Domestic water use is in line with other European countries, with daily domestic consumption of water per capita at approximately 80 litres in Ireland,[2] compared to 121 litres in Germany and 114 litres in Denmark (all users are metered in the latter two countries).[20] At 141 m3 per inhabitant, Ireland has the third highest freshwater abstraction rate per inhabitant of 26 EU countries, ranked behind only Italy and Croatia.[21]

Water shortages have left some larger urban areas – particularly Dublin – with supply issues during prolonged dry spells.[22] A 2006 feasibility study for the Greater Dublin water supply urged the development of a new water source, pointing out that it would be needed by 2015–2016 to avert water rationing and the curtailment of economic growth.[citation needed] It also noted that it would take at least a decade to build the proposed new source,[23] with a 2007 report suggesting a lengthy pipeline to Dublin from Lough Derg and the Shannon.[24]

Water supply service provision[edit]

Upper reservoir of Bohernabreena Waterworks, Glenasmole

Public (mains) water supply[edit]

80% of the population is supplied by centralised public water systems.[19] Public water supply systems and providers are governed by the Water Services Acts of 2007 to 2014. Until 2015, this legislation provided for the provision of water and wastewater services by local authorities, with domestic usage funded through central taxation, and non-domestic usage funded via local authority rates. From 2015, legislation came into force such that a new utility company, Irish Water, became responsible for providing water and wastewater services. The new company was set up as a subsidiary of an existing semi-state corporation, Bord Gáis (Ervia).[25] The newly created company effectively took on the existing local authority employees and water management facilities, pipes and infrastructure.[26] Operationally, Irish Water delegated some work, for example water meter installation and customer support, to sub-contractors.[27][28][29]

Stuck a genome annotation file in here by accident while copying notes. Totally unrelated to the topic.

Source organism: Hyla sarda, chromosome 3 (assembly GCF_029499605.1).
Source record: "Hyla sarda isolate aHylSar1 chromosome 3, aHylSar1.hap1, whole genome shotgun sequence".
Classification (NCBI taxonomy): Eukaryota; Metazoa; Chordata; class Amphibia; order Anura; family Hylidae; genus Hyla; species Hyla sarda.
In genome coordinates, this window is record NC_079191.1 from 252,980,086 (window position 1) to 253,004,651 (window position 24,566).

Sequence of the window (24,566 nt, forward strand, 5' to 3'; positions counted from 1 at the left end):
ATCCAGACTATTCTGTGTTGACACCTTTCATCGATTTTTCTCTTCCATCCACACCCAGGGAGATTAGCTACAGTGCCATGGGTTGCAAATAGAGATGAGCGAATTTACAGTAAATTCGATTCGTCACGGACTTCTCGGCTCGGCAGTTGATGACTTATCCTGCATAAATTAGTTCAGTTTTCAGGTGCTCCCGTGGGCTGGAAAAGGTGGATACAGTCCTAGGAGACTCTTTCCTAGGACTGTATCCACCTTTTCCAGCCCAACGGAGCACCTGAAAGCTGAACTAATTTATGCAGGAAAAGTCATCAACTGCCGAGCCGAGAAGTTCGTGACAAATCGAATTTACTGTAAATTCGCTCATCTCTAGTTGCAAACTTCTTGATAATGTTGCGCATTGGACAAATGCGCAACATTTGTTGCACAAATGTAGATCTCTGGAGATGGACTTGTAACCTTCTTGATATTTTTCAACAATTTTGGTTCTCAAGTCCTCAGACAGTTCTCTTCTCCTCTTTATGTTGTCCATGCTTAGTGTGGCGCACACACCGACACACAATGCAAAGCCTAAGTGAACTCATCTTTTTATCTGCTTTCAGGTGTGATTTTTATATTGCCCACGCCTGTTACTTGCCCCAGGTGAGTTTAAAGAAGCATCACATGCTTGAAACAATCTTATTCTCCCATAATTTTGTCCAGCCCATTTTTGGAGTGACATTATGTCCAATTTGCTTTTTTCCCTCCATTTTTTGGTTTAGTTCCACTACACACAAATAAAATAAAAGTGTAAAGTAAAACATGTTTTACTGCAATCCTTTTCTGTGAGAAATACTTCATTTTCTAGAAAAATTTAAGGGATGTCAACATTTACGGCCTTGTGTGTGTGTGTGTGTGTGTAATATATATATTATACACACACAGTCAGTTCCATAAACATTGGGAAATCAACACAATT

Group water schemes[edit]

20% of the population is supplied by wells, small private supplies and public or private group schemes.[19] Group water schemes are found in rural areas and are outside the scope of the centralised public mains systems. A group scheme is a scheme servicing water or wastewater services to two or more households not connected to the centralised water supply and/or wastewater collection systems. Group schemes are private or public, depending on whether their water is supplied from the public mains or a private source. All group schemes connected to centralised supplies are fitted with a water meter for monitoring the amount of water used by the group.[citation needed] The EPA 2011 report on drinking water quality in Ireland indicated that there were 1,129 group water schemes, serving 7% of the public, covered by the Drinking Water Regulations because they serve more than 50 people or supply a commercial operation. 643 are public group schemes and 486 are private group water schemes.[citation needed]

The National Federation of Group Water Schemes was established to represent the interests of members of group water schemes, and to provide advisory, training, developmental and other services to scheme members.[30]

Water supply quality[edit]